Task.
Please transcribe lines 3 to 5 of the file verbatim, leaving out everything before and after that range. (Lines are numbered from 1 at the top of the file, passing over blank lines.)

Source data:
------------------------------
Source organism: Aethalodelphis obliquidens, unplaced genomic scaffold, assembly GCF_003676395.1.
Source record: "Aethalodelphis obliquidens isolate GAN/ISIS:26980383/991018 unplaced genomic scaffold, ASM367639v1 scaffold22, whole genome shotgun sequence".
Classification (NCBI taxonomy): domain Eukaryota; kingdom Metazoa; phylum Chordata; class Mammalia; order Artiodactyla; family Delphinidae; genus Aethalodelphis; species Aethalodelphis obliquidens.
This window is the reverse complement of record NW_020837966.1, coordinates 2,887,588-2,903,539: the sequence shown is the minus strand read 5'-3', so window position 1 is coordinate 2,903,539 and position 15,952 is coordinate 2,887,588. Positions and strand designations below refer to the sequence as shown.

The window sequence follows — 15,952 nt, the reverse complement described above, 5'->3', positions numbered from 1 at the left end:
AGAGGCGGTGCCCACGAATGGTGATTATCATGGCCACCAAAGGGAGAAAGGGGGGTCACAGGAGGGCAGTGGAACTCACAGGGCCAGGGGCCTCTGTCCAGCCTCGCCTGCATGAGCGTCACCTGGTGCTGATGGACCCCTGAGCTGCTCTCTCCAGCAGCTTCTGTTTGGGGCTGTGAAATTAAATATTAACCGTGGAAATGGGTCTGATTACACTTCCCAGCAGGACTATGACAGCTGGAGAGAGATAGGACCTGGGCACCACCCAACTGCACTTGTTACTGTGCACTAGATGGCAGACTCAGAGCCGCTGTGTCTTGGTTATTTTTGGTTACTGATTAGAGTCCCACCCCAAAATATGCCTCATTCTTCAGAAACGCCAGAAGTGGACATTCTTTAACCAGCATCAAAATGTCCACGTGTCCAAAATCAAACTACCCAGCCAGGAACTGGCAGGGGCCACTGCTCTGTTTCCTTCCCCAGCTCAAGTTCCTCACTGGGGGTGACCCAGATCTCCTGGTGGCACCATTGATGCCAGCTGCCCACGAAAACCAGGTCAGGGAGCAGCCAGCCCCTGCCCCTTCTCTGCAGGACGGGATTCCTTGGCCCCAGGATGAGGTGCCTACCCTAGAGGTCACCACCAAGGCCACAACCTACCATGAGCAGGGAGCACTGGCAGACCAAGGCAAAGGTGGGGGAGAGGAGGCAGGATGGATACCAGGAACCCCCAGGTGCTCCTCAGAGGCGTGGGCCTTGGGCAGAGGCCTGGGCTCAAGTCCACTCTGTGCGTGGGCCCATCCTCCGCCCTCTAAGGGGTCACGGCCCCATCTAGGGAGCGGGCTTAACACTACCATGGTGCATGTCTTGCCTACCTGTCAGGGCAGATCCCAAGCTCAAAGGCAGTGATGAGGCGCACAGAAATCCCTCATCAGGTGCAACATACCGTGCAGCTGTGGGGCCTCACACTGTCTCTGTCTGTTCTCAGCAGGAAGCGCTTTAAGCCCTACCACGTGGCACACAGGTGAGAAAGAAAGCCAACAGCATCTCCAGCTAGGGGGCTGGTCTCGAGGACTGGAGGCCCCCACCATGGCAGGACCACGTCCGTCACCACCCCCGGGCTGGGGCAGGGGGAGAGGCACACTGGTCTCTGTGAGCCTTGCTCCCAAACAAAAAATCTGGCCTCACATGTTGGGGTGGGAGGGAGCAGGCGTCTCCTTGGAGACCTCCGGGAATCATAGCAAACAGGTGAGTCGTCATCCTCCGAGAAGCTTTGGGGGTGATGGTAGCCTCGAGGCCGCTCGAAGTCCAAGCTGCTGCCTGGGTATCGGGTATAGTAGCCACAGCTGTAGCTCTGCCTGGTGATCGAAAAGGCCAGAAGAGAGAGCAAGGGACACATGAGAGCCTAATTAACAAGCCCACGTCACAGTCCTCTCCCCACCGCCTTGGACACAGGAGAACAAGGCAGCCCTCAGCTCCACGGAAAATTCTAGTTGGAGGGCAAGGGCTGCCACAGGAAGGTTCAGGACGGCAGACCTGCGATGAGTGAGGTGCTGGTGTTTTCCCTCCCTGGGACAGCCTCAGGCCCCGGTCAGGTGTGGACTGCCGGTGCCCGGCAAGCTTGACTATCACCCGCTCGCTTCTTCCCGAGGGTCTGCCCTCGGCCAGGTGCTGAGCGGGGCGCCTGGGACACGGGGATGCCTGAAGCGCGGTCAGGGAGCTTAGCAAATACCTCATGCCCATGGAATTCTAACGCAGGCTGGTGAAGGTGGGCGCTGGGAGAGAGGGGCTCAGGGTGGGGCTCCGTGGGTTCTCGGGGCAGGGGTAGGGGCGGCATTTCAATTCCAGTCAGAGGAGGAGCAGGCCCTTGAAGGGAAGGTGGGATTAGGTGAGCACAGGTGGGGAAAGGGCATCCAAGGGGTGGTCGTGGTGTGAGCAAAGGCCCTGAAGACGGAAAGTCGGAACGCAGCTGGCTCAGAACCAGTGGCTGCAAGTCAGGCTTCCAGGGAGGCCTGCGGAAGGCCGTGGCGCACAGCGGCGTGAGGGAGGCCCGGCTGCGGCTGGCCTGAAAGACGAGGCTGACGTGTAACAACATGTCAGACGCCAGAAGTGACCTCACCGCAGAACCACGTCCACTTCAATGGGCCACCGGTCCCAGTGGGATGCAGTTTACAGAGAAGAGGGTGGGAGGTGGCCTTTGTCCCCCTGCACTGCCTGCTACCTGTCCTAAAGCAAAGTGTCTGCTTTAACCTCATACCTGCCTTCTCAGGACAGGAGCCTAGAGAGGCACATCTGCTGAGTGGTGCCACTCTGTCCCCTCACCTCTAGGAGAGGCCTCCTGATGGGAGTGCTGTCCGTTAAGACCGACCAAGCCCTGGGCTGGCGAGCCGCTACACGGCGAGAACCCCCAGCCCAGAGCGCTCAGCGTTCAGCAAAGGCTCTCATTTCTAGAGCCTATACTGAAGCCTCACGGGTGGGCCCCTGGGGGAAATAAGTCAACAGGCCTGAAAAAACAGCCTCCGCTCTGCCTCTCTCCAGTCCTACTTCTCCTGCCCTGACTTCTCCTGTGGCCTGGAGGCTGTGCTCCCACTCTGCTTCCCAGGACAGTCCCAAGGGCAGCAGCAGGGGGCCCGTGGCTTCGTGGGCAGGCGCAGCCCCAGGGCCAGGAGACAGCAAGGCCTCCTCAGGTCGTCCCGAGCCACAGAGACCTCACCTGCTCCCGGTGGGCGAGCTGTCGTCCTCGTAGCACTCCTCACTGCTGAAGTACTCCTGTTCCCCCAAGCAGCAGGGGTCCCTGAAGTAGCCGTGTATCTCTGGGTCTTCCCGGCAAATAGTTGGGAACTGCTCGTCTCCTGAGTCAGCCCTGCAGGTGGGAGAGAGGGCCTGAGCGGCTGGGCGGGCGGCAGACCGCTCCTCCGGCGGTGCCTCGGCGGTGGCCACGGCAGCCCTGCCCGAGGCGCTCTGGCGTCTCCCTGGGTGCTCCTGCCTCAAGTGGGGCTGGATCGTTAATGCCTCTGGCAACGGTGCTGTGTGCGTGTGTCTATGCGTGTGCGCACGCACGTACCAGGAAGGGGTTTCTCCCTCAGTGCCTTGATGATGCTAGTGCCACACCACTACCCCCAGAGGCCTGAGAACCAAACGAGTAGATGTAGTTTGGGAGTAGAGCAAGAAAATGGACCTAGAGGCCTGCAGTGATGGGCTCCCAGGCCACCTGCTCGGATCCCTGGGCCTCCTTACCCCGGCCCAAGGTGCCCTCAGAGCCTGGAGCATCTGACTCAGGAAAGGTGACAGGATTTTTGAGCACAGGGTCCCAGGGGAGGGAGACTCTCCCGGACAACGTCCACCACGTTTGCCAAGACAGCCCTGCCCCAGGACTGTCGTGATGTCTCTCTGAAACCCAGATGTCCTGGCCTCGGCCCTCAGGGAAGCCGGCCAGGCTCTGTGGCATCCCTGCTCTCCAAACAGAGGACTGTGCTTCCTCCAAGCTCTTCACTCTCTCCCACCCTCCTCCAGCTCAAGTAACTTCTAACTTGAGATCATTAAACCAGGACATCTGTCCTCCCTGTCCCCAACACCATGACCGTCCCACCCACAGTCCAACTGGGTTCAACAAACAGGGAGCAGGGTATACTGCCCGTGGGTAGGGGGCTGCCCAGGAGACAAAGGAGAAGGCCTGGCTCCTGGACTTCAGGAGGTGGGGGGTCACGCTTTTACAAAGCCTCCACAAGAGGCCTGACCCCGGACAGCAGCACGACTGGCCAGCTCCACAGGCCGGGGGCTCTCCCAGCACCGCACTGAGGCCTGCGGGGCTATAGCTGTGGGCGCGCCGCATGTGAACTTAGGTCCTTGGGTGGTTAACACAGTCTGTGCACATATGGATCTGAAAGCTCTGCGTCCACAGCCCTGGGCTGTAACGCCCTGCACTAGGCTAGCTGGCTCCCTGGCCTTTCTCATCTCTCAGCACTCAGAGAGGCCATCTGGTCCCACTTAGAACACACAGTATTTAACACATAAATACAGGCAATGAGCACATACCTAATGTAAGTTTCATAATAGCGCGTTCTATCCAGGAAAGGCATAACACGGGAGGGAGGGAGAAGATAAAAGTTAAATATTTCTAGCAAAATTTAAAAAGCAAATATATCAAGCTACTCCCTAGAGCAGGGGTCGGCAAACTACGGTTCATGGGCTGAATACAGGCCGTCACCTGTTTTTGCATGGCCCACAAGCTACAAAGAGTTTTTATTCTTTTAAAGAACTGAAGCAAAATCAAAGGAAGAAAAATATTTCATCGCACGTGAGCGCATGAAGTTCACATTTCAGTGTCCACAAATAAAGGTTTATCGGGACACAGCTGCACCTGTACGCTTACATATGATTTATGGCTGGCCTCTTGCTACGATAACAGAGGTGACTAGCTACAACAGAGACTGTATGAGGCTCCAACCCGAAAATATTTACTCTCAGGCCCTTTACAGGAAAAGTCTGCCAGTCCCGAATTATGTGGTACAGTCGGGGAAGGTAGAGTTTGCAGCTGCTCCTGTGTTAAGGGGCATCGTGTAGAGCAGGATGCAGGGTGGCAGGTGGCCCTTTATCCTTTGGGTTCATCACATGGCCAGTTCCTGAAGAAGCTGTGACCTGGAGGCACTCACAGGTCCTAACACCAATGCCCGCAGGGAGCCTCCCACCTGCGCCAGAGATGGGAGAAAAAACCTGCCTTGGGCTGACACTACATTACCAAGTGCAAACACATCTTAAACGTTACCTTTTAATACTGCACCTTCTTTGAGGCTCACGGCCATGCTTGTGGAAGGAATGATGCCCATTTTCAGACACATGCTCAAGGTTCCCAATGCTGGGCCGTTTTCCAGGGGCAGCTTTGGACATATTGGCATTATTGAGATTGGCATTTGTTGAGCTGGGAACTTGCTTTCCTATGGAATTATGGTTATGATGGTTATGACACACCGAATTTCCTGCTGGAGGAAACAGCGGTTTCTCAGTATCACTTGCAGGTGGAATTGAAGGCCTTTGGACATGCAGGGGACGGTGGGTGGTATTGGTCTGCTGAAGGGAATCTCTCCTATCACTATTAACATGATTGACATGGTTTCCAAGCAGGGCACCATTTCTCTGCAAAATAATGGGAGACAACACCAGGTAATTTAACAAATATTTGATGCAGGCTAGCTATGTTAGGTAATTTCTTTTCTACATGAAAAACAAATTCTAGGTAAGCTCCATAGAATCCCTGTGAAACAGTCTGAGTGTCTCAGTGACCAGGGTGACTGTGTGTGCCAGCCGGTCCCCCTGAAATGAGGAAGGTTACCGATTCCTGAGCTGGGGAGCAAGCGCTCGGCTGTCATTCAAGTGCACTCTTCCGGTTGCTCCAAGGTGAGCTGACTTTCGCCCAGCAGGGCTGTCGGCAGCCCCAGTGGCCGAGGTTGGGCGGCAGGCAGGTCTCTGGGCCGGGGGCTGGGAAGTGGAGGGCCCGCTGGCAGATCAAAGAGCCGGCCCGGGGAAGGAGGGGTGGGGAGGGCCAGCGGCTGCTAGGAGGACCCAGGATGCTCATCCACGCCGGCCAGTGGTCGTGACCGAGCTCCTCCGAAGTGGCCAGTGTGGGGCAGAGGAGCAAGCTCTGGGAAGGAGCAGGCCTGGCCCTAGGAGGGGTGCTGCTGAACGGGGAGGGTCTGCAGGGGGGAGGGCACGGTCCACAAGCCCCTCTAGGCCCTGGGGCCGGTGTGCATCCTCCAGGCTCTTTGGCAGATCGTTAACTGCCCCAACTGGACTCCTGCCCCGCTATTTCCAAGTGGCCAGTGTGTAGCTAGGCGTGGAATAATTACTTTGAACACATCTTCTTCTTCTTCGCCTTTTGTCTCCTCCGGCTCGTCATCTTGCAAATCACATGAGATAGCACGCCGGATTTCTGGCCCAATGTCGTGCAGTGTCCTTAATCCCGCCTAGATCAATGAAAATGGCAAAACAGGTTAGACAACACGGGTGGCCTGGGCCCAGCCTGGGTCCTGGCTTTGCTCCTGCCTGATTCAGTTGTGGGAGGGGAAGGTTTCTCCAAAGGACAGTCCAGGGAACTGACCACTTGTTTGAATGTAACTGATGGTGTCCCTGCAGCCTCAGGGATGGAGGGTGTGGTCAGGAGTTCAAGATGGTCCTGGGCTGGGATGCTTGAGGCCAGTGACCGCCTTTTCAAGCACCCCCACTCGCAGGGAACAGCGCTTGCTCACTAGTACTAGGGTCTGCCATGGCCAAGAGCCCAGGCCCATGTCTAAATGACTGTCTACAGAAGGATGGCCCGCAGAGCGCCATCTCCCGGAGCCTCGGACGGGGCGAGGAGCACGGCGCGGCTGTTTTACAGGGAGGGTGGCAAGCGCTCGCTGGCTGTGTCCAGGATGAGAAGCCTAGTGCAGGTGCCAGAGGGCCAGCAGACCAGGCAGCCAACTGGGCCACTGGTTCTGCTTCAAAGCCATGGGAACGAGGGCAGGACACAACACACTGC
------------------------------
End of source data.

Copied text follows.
Classification (NCBI taxonomy): domain Eukaryota; kingdom Metazoa; phylum Chordata; class Mammalia; order Artiodactyla; family Delphinidae; genus Aethalodelphis; species Aethalodelphis obliquidens.
This window is the reverse complement of record NW_020837966.1, coordinates 2,887,588-2,903,539: the sequence shown is the minus strand read 5'-3', so window position 1 is coordinate 2,903,539 and position 15,952 is coordinate 2,887,588. Positions and strand designations below refer to the sequence as shown.

The window sequence follows — 15,952 nt, the reverse complement described above, 5'->3', positions numbered from 1 at the left end: